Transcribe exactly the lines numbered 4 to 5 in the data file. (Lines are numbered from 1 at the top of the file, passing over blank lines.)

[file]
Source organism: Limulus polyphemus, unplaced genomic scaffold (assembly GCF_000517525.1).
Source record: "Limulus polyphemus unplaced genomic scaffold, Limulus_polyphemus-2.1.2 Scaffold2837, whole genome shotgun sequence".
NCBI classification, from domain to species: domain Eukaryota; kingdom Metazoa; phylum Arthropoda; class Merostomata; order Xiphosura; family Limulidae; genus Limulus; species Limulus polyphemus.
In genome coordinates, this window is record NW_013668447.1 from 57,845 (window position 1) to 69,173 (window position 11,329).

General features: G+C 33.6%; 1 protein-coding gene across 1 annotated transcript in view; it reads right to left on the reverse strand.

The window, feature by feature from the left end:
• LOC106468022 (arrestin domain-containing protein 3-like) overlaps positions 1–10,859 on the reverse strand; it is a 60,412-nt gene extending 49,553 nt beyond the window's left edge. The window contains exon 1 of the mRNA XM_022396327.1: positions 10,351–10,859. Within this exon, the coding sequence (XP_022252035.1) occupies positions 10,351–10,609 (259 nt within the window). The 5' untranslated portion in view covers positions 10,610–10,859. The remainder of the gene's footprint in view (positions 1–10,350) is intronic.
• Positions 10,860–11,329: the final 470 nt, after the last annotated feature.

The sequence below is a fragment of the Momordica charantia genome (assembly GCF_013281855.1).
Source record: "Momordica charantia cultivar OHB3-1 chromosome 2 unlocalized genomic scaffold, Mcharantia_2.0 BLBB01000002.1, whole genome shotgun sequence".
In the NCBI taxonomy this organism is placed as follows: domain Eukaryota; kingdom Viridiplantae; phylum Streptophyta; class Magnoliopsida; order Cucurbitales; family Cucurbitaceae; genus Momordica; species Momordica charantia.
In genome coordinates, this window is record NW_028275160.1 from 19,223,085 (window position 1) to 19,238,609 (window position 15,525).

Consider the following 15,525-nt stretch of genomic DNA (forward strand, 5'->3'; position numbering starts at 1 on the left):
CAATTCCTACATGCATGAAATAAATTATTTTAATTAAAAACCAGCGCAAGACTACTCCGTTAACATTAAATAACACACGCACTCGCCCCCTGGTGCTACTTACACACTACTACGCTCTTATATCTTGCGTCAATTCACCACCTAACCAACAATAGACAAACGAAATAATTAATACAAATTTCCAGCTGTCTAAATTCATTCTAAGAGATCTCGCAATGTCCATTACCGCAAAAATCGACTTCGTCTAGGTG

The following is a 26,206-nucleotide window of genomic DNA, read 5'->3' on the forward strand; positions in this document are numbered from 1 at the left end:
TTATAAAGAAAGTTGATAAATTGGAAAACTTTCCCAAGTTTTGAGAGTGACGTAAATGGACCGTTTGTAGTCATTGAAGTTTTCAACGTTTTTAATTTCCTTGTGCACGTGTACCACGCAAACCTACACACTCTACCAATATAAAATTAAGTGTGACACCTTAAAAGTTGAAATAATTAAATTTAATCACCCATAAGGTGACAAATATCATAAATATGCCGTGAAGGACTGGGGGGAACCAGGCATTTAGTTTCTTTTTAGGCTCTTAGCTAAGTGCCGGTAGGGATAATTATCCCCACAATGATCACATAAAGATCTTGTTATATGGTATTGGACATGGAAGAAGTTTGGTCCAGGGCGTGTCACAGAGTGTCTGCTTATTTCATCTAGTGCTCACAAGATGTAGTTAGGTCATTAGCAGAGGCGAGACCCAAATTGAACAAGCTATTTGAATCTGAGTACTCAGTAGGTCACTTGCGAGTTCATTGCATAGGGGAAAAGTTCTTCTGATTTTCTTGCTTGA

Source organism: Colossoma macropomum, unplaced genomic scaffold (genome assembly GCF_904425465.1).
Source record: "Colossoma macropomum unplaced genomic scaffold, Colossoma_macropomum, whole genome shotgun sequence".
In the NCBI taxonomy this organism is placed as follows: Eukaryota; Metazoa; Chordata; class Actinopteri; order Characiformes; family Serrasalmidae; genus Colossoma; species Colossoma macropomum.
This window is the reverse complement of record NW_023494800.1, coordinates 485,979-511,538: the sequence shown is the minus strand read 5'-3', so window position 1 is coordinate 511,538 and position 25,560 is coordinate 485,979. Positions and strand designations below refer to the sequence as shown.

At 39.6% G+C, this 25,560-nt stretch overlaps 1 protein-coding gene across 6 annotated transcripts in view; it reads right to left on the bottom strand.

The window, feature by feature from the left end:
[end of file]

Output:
In genome coordinates, this window is record NW_013668447.1 from 57,845 (window position 1) to 69,173 (window position 11,329).

General features: G+C 33.6%; 1 protein-coding gene across 1 annotated transcript in view; it reads right to left on the reverse strand.